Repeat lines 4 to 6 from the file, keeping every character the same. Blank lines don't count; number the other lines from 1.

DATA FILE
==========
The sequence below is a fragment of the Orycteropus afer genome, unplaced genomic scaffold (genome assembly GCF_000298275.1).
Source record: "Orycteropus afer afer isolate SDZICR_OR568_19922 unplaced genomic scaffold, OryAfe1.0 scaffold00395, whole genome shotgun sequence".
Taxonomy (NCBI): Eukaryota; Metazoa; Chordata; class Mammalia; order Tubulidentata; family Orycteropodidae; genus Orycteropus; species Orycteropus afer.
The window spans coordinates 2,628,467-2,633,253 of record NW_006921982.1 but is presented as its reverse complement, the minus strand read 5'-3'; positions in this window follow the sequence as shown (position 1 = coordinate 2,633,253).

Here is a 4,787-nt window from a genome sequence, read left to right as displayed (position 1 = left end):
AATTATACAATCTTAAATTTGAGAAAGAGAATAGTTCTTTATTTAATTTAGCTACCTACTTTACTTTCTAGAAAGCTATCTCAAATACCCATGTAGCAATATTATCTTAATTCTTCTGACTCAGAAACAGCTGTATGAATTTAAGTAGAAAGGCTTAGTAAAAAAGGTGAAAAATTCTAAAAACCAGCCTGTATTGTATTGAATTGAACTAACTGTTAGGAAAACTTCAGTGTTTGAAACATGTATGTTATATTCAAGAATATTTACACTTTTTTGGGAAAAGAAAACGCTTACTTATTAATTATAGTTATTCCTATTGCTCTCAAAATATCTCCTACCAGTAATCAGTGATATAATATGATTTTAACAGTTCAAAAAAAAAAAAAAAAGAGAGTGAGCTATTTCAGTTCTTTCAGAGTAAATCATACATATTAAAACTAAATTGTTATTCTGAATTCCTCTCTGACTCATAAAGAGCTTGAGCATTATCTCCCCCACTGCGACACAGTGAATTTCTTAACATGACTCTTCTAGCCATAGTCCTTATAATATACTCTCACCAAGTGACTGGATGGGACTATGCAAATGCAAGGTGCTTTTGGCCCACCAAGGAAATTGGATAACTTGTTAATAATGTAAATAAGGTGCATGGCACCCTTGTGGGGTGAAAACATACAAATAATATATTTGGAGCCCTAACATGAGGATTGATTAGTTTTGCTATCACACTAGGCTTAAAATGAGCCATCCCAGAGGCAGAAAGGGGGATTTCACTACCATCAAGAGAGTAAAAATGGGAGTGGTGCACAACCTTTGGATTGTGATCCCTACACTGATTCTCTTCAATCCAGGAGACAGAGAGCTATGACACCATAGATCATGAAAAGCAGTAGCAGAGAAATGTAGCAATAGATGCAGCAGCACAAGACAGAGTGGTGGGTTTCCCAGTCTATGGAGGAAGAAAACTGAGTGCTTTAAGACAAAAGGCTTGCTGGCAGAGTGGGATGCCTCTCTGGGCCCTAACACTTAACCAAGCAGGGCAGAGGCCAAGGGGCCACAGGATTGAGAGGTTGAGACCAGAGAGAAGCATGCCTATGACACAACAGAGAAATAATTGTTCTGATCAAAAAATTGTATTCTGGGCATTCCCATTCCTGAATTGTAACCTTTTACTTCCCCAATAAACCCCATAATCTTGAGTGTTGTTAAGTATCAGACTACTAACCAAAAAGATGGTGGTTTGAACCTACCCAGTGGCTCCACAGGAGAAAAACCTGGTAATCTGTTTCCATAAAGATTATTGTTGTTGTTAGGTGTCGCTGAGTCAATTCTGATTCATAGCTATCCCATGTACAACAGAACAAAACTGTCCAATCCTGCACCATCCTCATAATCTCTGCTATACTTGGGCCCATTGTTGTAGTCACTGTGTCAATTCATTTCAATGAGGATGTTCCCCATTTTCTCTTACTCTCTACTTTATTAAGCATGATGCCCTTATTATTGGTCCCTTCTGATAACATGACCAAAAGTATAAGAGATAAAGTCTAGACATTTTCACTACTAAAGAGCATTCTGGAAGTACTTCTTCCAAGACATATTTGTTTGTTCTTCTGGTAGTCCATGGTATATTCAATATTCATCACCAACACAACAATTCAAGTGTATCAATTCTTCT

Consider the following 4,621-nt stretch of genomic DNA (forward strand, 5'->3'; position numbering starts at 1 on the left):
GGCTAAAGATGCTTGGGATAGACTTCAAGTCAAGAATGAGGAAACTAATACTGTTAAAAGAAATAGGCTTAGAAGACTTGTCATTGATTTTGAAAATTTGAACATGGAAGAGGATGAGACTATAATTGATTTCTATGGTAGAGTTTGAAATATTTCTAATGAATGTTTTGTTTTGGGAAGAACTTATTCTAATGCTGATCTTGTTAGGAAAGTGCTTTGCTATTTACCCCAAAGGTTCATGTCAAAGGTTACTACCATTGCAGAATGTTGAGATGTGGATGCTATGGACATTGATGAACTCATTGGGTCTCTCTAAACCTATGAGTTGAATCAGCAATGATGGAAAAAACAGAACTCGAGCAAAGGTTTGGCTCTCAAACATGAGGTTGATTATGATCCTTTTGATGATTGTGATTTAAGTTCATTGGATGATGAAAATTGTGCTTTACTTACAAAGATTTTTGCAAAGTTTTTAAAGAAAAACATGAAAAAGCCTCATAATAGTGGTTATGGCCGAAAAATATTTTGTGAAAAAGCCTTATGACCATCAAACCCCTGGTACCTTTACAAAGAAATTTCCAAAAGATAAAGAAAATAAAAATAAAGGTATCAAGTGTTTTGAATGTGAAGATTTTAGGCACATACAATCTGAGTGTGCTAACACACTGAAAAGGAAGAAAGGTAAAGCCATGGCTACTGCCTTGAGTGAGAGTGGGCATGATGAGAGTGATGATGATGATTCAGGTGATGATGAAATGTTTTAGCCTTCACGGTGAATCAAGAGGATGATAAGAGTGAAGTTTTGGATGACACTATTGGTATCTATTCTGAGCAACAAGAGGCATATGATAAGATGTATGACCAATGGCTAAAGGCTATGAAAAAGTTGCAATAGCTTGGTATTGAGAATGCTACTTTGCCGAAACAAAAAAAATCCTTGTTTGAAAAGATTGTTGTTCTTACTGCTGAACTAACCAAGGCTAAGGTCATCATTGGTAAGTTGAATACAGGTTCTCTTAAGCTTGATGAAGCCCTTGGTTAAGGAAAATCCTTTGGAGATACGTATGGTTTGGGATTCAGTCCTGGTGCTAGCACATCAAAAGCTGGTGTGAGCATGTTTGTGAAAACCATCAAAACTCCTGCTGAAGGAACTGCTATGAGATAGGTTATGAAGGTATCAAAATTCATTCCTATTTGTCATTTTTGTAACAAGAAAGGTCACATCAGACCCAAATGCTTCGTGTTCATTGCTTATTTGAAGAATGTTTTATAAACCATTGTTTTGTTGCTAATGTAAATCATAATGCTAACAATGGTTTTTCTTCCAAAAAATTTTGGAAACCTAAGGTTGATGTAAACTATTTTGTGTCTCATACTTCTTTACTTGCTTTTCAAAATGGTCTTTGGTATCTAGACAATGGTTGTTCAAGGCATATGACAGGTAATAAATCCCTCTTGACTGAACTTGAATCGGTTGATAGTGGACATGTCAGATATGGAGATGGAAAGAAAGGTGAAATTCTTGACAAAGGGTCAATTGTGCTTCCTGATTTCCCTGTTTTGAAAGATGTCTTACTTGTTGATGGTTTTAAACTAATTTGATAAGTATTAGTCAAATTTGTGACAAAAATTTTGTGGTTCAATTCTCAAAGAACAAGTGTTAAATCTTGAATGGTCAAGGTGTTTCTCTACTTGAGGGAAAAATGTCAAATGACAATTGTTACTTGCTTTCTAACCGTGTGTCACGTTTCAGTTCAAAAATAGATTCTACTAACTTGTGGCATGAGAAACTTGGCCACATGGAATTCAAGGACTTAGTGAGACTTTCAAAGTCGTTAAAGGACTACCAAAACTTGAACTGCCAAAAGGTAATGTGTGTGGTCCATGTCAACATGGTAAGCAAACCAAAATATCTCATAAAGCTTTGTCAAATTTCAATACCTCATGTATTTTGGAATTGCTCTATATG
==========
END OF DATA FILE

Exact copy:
The window spans coordinates 2,628,467-2,633,253 of record NW_006921982.1 but is presented as its reverse complement, the minus strand read 5'-3'; positions in this window follow the sequence as shown (position 1 = coordinate 2,633,253).

Here is a 4,787-nt window from a genome sequence, read left to right as displayed (position 1 = left end):
AATTATACAATCTTAAATTTGAGAAAGAGAATAGTTCTTTATTTAATTTAGCTACCTACTTTACTTTCTAGAAAGCTATCTCAAATACCCATGTAGCAATATTATCTTAATTCTTCTGACTCAGAAACAGCTGTATGAATTTAAGTAGAAAGGCTTAGTAAAAAAGGTGAAAAATTCTAAAAACCAGCCTGTATTGTATTGAATTGAACTAACTGTTAGGAAAACTTCAGTGTTTGAAACATGTATGTTATATTCAAGAATATTTACACTTTTTTGGGAAAAGAAAACGCTTACTTATTAATTATAGTTATTCCTATTGCTCTCAAAATATCTCCTACCAGTAATCAGTGATATAATATGATTTTAACAGTTCAAAAAAAAAAAAAAAAGAGAGTGAGCTATTTCAGTTCTTTCAGAGTAAATCATACATATTAAAACTAAATTGTTATTCTGAATTCCTCTCTGACTCATAAAGAGCTTGAGCATTATCTCCCCCACTGCGACACAGTGAATTTCTTAACATGACTCTTCTAGCCATAGTCCTTATAATATACTCTCACCAAGTGACTGGATGGGACTATGCAAATGCAAGGTGCTTTTGGCCCACCAAGGAAATTGGATAACTTGTTAATAATGTAAATAAGGTGCATGGCACCCTTGTGGGGTGAAAACATACAAATAATATATTTGGAGCCCTAACATGAGGATTGATTAGTTTTGCTATCACACTAGGCTTAAAATGAGCCATCCCAGAGGCAGAAAGGGGGATTTCACTACCATCAAGAGAGTAAAAATGGGAGTGGTGCACAACCTTTGGATTGTGATCCCTACACTGATTCTCTTCAATCCAGGAGACAGAGAGCTATGACACCATAGATCATGAAAAGCAGTAGCAGAGAAATGTAGCAATAGATGCAGCAGCACAAGACAGAGTGGTGGGTTTCCCAGTCTATGGAGGAAGAAAACTGAGTGCTTTAAGACAAAAGGCTTGCTGGCAGAGTGGGATGCCTCTCTGGGCCCTAACACTTAACCAAGCAGGGCAGAGGCCAAGGGGCCACAGGATTGAGAGGTTGAGACCAGAGAGAAGCATGCCTATGACACAACAGAGAAATAATTGTTCTGATCAAAAAATTGTATTCTGGGCATTCCCATTCCTGAATTGTAACCTTTTACTTCCCCAATAAACCCCATAATCTTGAGTGTTGTTAAGTATCAGACTACTAACCAAAAAGATGGTGGTTTGAACCTACCCAGTGGCTCCACAGGAGAAAAACCTGGTAATCTGTTTCCATAAAGATTATTGTTGTTGTTAGGTGTCGCTGAGTCAATTCTGATTCATAGCTATCCCATGTACAACAGAACAAAACTGTCCAATCCTGCACCATCCTCATAATCTCTGCTATACTTGGGCCCATTGTTGTAGTCACTGTGTCAATTCATTTCAATGAGGATGTTCCCCATTTTCTCTTACTCTCTACTTTATTAAGCATGATGCCCTTATTATTGGTCCCTTCTGATAACATGACCAAAAGTATAAGAGATAAAGTCTAGACATTTTCACTACTAAAGAGCATTCTGGAAGTACTTCTTCCAAGACATATTTGTTTGTTCTTCTGGTAGTCCATGGTATATTCAATATTCATCACCAACACAACAATTCAAGTGTATCAATTCTTCT